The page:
Surface Finishes for your Oak Frame

There are a variety of options for finishing the surface of the timbers in your oak frame. These methods each leave the wood with a particular and distinct character. Ask to see our samples if you want to get an idea how this will appear in the finished frame.

External Finish

From the outside the frame may be fully in view, with glazing, lime render, brick, or even wattle and daub in the panels between the timbers. Curved bracing can be jointed into the frame to present a traditional external appearance.

Alternatively,many people choose to present the frame internally and clad the exterior elevations. For the cladding, there is a wide range of options. Boards can be arranged horizontally or vertically; presenting a flat, overlapping or staggered surface; using oak,elm or larch. With vapour membranes and rigid insulation material,the frame is superlatively weather-tight and warm.

Sand blasted sawn finish

The oak arrives from our sawmill with a sawn finish. The frame is jointed and erected on site. The frame can then be sand blasted. The impact of the sand erodes the softer summer growth in the grain and the winter growth rings stand out in relief. It is always best to do this after the roof is on and the frame is no longer subject to rainwater staining.

Planed Finishes

The oak is all planed to remove any saw marks and leave a perfectly smooth surface prior to jointing. During the workshop and site phases of production the frame inevitably sustains some marking and also may get wet on site, causing water staining. We therefore recommend one of the following two options to re-clean the enclosed frame.

Option 1 - Sand blasting
The frame is lightly sand blasted to remove any marks and staining. When the frame has been planed beforehand, sand blasting will give a better finish than a frame that is sand blasted from rough sawn timber.
Option 2 - Manual cleaning
After the frame has been erected and enclosed we clean the planed timbers with oxalic acid, scrapers and sanders. This then gives a clean, smooth finish, very different from sand blasting.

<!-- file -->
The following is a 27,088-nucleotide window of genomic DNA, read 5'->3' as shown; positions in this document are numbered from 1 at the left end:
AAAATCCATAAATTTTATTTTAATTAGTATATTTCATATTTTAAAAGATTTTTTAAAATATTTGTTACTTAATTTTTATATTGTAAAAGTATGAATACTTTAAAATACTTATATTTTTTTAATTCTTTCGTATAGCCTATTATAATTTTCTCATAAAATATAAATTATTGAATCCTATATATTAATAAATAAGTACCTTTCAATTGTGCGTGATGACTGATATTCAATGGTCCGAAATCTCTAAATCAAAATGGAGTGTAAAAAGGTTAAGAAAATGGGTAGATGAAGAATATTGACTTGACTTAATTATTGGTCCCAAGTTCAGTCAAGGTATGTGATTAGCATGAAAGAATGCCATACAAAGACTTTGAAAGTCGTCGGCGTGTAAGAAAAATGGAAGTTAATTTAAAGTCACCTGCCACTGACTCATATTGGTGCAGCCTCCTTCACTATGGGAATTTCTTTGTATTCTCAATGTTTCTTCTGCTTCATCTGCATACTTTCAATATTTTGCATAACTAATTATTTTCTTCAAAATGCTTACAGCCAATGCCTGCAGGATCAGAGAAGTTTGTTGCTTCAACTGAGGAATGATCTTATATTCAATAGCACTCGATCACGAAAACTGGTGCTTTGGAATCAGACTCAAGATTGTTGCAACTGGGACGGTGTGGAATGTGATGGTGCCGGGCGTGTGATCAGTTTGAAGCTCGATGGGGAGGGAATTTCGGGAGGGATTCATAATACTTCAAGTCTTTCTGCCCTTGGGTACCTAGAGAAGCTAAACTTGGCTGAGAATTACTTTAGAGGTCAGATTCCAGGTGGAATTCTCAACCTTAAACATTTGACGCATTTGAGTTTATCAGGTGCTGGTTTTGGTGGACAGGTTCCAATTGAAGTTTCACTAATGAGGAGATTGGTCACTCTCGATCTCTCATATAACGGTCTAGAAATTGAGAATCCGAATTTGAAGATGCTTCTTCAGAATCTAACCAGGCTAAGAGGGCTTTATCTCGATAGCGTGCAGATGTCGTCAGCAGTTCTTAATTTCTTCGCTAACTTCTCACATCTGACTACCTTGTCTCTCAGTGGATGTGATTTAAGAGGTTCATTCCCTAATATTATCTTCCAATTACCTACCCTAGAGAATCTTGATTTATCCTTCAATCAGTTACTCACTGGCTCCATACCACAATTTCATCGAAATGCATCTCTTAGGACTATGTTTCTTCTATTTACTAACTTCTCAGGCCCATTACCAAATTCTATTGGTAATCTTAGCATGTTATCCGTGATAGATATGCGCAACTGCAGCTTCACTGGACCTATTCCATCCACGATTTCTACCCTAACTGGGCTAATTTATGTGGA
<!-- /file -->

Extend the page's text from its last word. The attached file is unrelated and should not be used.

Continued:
Oiled Finishes

Oiling the timbers has a dramatic effect on their appearance, and has another beneficial effect. By slowing down the rate at which the exterior of the timber loses its moisture, the surface cracking, so characteristic of oak, is reduced.

Option 1 - Workshop oiling
The frame is cleaned after jointing and is then oiled at our workshop prior to delivery. When erected with an oiled finish it is less susceptible to water staining. The frame is still vulnerable to marking during cladding and from plastering and painting etc.
Option 2 - In-situ cleaning and oiling
The frame is planed and jointed and erected on site. At an agreed construction stage (usually after the plastering around the frame is completed) the frame is hand cleaned and oiled.

Lime Wash

The effect of washing green oak with lime is to initially produce a brown colour as the lime reacts with the acidic sap. This fades a little with time and chalky residue can be seen in the fissures of the surface. When regularly applied this eventually fills the surface cracks of the timbers and the joints. The darker colour is often thought desirable where new timber is next to old timbers, in a restoration context for example. The lime wash can be applied after sandblasting or planing, and can be followed with oil treatments as above.

The Oak Frame Carpentry Company LTD, The Framing Yard, Nupend, Stonehouse, Gloucester, GL10 3SU